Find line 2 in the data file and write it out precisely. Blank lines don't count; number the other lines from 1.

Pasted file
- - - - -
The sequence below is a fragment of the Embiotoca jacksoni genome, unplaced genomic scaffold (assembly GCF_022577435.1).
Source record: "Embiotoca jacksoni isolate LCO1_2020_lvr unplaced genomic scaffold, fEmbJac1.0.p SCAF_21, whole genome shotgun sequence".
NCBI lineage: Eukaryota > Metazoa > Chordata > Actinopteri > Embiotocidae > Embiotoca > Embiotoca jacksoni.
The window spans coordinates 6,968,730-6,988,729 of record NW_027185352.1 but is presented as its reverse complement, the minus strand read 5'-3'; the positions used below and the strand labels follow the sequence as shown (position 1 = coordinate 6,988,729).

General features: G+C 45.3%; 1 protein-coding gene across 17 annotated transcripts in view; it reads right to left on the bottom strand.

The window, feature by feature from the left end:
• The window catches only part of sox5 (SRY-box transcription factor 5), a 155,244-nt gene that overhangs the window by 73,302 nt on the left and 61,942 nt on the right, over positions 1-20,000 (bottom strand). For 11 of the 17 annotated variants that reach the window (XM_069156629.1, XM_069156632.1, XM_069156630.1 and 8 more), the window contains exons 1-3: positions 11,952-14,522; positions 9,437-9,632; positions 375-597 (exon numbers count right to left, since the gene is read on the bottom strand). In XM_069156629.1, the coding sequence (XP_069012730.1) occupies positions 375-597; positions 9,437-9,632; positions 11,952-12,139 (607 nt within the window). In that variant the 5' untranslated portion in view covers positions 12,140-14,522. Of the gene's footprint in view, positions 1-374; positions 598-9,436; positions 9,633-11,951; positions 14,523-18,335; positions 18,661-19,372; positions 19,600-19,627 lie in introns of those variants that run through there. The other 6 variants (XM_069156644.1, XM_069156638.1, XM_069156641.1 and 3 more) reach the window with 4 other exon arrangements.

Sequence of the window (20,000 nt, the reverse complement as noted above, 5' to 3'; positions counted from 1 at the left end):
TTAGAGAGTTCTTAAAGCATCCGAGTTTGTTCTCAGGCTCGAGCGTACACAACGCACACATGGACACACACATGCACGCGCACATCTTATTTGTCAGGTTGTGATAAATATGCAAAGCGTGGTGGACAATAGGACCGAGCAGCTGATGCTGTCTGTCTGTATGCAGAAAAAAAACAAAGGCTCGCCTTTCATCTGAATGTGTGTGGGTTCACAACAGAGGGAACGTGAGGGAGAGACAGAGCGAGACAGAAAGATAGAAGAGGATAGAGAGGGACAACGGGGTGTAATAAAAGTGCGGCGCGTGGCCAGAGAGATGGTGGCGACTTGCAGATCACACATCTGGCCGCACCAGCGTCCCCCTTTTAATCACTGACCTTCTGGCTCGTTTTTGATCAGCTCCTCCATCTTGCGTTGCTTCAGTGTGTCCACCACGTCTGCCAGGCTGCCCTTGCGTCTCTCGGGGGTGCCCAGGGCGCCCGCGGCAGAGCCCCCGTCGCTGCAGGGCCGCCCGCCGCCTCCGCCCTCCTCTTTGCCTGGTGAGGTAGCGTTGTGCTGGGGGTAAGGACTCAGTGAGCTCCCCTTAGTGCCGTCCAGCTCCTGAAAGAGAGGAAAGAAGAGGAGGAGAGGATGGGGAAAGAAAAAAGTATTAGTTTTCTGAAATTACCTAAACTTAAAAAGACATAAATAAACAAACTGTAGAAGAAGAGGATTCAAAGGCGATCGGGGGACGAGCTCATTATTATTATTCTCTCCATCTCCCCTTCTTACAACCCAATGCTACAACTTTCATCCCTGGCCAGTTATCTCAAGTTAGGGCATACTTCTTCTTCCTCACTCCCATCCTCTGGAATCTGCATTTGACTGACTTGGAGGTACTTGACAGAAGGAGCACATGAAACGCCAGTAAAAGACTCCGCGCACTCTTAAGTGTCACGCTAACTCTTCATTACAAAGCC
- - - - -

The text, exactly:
Source record: "Embiotoca jacksoni isolate LCO1_2020_lvr unplaced genomic scaffold, fEmbJac1.0.p SCAF_21, whole genome shotgun sequence".